Educators have dismissed Government figures on national standards results showing students are doing better in reading, writing and maths.
The figures published on Tuesday show slightly more children were judged to be at or above the standards last year than in 2011.
Some 77% of children in primary and intermediate schools were at or above the reading standard for their year level in 2012, while in maths the figure was 74%, and in writing 70%.
The figures are between 1.2 and 2 percentage points higher than in 2011, the first year schools reported their results. Education Minister Hekia Parata said the change is because students are doing better.
"In other education jurisdictions where, for instance, a national test has been introduced, there's been a significant difference between the first year and the second year. The increase we see between last year and this year, it's been an incremental change of 1.2 percent, 1.4 percent. So seeing this consistency is very reassuring."
But Principals Federation president Phillip Harding dismissed Ms Parata's comments.
"The claim by the minister that ... 1 percent here and there represents an improvement is frankly ridiculous.
"The standards are not national, they are not standard and teachers are still interpreting them in completely different ways from one end of the country to the other. To then come out and say that it represents progress is either mischievous or it's uninformed."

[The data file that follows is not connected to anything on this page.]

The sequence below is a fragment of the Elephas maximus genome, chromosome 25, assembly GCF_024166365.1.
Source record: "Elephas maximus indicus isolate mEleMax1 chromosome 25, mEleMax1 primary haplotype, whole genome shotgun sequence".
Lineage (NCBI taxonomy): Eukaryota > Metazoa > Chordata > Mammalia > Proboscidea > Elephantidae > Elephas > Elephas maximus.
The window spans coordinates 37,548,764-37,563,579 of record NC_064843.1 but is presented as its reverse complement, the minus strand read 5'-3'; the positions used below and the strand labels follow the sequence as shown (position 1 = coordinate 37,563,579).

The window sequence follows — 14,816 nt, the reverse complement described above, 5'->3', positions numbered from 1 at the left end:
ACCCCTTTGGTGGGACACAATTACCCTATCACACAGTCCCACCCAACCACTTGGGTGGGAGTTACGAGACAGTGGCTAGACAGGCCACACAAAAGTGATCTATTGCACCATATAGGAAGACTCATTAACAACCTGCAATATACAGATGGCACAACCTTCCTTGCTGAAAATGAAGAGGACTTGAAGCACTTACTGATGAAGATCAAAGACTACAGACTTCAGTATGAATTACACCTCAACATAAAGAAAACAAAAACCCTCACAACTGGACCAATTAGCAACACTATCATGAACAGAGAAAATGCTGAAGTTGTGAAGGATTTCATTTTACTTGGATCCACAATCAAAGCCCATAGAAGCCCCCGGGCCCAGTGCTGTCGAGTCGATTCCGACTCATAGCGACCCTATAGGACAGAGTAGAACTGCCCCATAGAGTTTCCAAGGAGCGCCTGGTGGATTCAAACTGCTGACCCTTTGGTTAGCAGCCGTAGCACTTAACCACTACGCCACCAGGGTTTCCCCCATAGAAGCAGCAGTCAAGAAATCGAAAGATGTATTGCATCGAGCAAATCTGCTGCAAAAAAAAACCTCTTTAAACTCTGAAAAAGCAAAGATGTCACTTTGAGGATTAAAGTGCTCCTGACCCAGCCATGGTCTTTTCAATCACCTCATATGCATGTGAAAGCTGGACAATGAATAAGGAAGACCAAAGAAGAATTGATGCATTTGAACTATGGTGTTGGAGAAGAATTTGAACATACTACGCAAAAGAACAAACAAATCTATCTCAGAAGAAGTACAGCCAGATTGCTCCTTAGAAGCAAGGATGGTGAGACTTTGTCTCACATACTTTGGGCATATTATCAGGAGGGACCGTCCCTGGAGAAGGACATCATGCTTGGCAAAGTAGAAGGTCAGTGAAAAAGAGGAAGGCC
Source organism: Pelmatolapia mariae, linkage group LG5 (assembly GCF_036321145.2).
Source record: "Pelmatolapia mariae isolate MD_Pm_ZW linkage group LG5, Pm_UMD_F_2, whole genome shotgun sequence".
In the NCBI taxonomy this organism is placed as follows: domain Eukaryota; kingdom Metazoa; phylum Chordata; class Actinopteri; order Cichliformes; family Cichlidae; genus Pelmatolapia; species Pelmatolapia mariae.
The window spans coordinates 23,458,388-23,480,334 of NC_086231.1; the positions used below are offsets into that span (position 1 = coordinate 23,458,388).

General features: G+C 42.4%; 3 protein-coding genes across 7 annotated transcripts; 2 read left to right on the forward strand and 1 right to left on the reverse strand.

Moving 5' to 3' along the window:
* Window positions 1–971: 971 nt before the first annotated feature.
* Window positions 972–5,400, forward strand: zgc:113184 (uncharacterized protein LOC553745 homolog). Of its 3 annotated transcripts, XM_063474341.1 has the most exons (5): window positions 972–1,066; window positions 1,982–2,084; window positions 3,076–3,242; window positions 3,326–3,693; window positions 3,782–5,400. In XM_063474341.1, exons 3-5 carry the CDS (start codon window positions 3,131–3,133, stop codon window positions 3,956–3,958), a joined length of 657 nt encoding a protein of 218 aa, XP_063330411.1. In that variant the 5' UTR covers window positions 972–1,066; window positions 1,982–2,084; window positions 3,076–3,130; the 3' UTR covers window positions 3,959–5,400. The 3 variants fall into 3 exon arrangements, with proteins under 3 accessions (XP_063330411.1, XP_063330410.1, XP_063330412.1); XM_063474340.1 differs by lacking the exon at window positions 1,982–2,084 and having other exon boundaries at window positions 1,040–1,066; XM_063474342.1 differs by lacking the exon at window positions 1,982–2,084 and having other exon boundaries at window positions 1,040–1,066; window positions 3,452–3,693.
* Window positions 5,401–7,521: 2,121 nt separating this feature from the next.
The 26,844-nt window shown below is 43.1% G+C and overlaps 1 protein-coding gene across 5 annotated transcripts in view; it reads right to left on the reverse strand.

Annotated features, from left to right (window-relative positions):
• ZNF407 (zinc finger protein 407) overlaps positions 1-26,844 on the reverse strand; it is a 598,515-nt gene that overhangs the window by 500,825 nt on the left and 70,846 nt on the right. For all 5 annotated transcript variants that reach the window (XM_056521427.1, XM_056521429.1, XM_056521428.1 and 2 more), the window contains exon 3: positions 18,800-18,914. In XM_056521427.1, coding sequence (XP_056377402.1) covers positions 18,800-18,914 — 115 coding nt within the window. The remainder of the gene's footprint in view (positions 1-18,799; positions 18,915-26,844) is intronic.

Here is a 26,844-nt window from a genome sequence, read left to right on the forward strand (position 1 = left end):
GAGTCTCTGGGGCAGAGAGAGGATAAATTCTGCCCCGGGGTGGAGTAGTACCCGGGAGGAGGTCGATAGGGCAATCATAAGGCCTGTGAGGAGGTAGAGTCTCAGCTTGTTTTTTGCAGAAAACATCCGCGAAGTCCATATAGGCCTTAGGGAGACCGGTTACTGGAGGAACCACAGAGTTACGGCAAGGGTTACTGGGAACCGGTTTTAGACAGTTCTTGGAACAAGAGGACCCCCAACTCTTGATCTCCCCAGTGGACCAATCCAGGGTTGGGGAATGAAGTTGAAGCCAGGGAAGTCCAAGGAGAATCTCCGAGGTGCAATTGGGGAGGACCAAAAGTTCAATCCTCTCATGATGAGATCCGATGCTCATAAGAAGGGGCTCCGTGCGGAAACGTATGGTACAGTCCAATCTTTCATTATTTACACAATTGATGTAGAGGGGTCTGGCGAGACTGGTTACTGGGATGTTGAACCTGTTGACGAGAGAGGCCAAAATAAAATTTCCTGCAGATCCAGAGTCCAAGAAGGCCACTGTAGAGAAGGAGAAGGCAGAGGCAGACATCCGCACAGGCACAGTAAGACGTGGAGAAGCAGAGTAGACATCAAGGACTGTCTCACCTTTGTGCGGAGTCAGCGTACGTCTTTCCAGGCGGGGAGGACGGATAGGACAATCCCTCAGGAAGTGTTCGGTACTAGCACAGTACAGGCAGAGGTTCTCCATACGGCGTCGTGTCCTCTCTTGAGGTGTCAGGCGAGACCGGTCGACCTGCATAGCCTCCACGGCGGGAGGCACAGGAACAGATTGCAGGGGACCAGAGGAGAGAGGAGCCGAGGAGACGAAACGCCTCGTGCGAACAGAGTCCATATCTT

Professor Lee believes the increase was because teachers were concentrating on things that gave students high scores in tests to help decide if they had met a standard.
Education academics have described Ms Parata's claim as dangerous, not credible and very optimistic. They say teachers are still learning how to use the standards and it is too soon to draw any conclusions from the results.
Howard Lee, head of educational studies at Massey University, says the latest results don't show that students are doing better in reading, writing and maths.
"That isn't a credible claim. Essentially, what we'd be wanting to look for is long-term improvements over at least five to 10 years. I mean, it's natural over a year or two that a 1.2 to 2 percent increase is interesting, but I think that the key point really is, no I don't think the data is robust at this point."
The Labour Party's education spokesperson said national standards would not continue in their current form if the party is elected in 2014. Chris Hipkins said the results published on Tuesday are unreliable.